First of all let me make some things clear:
* I am not affiliated with NexusFont in any way, and have no connection to them. I am a just a pleased user.
* This is not a comprehensive guide in any way, and is based on my own experience (in life and with the program :-).
* I’m working on Microsoft Windows PC.
If you’re not sure what a font manager is, or why you should be using one, please have a look at the review (plus some Dos & Don’ts):
After reading the review, you probably realize you MUST have your fonts collection in a different folder from C:/Windows/Fonts.
Where do you put all your fonts then? Anywhere else, really.
Personally, I created a folder, and put it in my Pictures folder (where I keep all sorts of resources). Inside it I have sub-folders of the different vendors, and each font in its own folder inside it.
Now all we need to do is tell NexusFont where our new fonts folder is. NexusFont will remember this location. When we download fonts in the future, we’ll add them into this folder, and they will appear in NexusFont.
Pointing to Folders in NexusFont
When you open NexusFont, you have a pane on the left, titled Library. Right-clicking it will allow you to create New Folder Group. Give it a name. Then you just drag your main fonts folder (or a subfolder) onto the folder group you just created. The fonts show up instantly.
I created a new folder group: Example (please ignore the rest of the folders – mine is not a fresh installment). Next, I navigate in Windows to my main folder location, and drag the folder onto Example in NexusFont. Now the main window in NexusFont is populated with our fonts. See following images.
Whenever we add new fonts to that folder in the future, they will automatically show in NexusFont.
The folder groups and subfolders you create here could matter, since selecting any folder group loads its fonts for use. I’ll explain that in a moment.
On Installing/Uninstalling; Activating/Deactivating; Loading/Unloading
- Installing & Uninstalling = Actually affects your C:/System/Fonts folder. Fonts installed are fonts added to the system fonts folder.
- Activating & Deactivating = I think works like Loading & Unloading (please comment if you know otherwise)
- Loading & Unloading = The terms used in NexusFont. Temporarily makes the loaded fonts available. Doesn’t affect the system fonts folder. The fonts become unavailable once you close the font manager. This is the method I recommend for most of your fonts.
In NexusFont, a font is loaded when it is listed in the program’s main pane.
So, following that rule, selecting a folder group will load all the fonts in that group, selecting a Set will load all the fonts belonging to that set (I’ll get to Sets soon), selecting a tag word will load all the fonts associated with that tag. If you need to narrow the list even further, click the white dot to the left of a font in the main pane. The dot will change to a dark V mark, meaning it is selected. Select all the fonts and weights you want, then click Selected, at the top of the main pane. Only your selections will show and be loaded.
Sorting your fonts in NexusFont
NexusFont is excellent for sorting your font collection. It allows you to group them, as we’ve already seen, and also to tag them. I’ve covered tagging very thoroughly in the review, so I’m not going to go over that again. Basically, you can only show/load fonts with specific tags. Adding them to Sets is another great option.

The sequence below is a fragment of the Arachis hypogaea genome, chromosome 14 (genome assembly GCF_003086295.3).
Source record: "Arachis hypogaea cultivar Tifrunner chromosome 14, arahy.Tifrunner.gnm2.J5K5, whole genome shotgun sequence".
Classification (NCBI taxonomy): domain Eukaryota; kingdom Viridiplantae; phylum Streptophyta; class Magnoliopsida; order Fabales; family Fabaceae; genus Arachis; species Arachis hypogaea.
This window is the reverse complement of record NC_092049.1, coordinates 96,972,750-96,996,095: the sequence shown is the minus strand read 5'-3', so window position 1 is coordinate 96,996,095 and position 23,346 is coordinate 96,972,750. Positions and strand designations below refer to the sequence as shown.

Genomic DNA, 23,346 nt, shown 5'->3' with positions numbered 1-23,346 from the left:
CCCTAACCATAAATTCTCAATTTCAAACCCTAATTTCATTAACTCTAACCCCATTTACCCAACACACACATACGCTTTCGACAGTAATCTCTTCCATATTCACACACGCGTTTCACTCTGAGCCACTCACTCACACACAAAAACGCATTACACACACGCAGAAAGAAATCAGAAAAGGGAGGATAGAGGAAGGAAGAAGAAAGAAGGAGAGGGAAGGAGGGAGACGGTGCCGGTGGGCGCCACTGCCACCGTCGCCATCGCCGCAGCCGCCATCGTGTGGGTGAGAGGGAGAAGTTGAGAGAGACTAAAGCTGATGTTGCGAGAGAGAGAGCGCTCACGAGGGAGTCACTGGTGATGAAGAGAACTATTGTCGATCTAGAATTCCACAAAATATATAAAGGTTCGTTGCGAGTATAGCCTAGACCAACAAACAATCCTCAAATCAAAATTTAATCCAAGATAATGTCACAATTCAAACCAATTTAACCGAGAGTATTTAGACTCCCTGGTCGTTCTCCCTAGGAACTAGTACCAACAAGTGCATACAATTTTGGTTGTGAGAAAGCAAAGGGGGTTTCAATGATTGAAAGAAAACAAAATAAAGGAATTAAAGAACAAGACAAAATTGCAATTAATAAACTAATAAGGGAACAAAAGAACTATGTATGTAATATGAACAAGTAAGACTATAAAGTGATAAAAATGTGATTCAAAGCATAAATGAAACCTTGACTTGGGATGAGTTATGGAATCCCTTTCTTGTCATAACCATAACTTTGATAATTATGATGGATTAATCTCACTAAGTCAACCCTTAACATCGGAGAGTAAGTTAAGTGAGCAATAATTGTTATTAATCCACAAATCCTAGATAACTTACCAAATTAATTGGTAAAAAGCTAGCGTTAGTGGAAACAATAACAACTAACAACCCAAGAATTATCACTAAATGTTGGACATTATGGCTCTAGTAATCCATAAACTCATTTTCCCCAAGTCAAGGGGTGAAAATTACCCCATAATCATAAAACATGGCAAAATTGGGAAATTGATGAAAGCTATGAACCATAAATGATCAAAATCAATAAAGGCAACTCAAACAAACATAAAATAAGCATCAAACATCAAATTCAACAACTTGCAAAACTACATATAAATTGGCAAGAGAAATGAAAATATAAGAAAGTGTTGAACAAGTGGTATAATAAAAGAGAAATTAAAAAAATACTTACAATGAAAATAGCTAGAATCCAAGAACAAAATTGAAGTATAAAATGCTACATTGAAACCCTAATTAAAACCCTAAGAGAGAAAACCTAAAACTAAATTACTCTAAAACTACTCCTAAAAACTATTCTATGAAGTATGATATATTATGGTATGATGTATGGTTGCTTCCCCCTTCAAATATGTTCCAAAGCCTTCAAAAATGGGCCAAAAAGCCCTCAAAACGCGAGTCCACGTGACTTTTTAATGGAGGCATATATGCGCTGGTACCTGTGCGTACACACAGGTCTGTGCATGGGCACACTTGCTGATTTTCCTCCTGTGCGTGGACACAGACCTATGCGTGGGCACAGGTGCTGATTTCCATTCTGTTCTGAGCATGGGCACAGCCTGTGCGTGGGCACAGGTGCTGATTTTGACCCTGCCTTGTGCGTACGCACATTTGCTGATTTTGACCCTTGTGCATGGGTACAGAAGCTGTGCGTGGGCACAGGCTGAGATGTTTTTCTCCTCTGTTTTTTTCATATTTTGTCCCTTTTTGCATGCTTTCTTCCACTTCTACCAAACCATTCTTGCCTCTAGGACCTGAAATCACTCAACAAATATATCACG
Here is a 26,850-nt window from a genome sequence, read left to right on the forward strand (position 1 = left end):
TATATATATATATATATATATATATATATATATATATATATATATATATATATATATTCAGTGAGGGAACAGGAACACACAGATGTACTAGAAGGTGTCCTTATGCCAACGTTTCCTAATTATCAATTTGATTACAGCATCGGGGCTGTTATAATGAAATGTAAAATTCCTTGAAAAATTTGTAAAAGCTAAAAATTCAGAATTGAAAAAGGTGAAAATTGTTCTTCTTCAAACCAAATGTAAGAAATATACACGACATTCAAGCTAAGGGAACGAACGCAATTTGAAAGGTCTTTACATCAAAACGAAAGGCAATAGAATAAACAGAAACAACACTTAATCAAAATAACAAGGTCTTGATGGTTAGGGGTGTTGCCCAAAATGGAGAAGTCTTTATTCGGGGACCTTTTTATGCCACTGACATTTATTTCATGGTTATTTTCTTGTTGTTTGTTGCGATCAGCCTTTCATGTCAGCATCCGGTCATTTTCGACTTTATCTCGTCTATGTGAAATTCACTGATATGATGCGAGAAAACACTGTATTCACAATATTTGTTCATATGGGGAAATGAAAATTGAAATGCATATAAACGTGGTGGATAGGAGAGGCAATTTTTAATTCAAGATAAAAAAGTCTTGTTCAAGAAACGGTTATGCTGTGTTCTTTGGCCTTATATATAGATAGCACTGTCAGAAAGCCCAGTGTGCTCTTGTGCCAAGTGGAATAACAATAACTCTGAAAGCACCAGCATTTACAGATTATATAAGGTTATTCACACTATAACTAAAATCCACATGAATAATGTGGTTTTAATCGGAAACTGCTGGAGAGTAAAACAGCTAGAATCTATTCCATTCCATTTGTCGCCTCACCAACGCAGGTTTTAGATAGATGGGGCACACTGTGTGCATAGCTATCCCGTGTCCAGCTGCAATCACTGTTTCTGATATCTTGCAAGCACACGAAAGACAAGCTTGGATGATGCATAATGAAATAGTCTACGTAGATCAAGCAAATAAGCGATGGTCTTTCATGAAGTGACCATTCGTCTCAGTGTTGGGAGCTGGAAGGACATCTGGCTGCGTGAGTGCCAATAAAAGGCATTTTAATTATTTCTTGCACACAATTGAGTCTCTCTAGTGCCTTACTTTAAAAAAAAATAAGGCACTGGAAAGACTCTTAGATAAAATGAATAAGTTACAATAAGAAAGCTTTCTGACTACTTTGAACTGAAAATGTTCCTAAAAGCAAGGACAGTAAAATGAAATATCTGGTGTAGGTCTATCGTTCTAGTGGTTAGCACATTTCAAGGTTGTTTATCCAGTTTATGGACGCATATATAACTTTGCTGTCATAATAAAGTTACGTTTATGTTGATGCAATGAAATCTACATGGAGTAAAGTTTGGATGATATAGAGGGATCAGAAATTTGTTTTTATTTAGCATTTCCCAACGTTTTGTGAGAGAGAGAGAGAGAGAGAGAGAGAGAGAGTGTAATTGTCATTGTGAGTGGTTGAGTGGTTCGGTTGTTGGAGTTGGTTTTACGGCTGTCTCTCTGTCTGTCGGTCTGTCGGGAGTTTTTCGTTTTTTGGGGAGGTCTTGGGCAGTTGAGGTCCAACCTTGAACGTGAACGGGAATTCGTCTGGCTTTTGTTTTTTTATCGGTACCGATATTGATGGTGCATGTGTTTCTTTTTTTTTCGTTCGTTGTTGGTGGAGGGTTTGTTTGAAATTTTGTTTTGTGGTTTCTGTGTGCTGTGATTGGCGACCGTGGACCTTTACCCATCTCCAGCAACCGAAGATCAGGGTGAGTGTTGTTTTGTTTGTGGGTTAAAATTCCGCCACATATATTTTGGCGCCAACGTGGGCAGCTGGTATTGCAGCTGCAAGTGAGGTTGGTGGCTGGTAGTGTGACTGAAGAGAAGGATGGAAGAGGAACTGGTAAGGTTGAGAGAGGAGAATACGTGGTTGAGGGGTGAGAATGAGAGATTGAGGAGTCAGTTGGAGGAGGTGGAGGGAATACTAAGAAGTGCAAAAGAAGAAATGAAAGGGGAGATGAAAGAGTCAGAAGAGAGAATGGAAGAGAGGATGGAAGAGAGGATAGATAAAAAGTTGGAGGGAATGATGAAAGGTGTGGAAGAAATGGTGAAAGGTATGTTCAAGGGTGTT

Sets are an extremely useful feature, which I haven’t fully understood well when I wrote my review. I’ve come to use them extensively since. I create a set for each of my projects or clients. When I start work on a project for a client, I create a set for this project. I really like choosing my fonts inside NexusFont, so I do my browsing and add any possible candidate to the project’s set. Then I narrow it down, deleting all the unused fonts. I remain with a set that holds all my project’s fonts & weights. Every time I work on this client’s project, I select the set, and those are the only fonts loaded.
Very light on the system.
How I work with Type-faces Now
I have a minimum of fonts in the Windows system folder, and have my font collection in a seperate location on my computer, and I told NexusFont where they all are. Whenever I want to design something with a typeface (font), I open NexusFont. I select the suitable Folder Group, tags or Set, my fonts get loaded and are available for use. When I finish designing, I close NexusFont. I do not open it for Outlook, Word etc. For these programs I have my system fonts.
I only installed (to the system folder) a few fonts I use very regularly, so I don’t need to open NexusFont to use them.
And I keep a backup folder of the original system fonts (I have been badly hurt tampering with system fonts, so I’m extra-cautious).
Since NexusFonts give so many options for cataloging and pesenting your font collections, you can make use of the different possibilities for different uses.
- As I said, I use Sets for working on clients and projects.
- My folders (Folder groups) are divided into subfolders by vendor. If I’m working on a website, and want to select a webfont, I’ll use my Google Fonts, for example.
- Tags help me when I’m searching for the right font for some project. I made tags that describe the font, such as Handwriting, Big & bold, Fancy etc. So when I look for a big, bold typeface, I narrow my search by this tag.
I use the color and size option, and narrow my search in the program.
(When I make my choice, I will add the selected typeface to its’ project’s Set).
I think this covers it.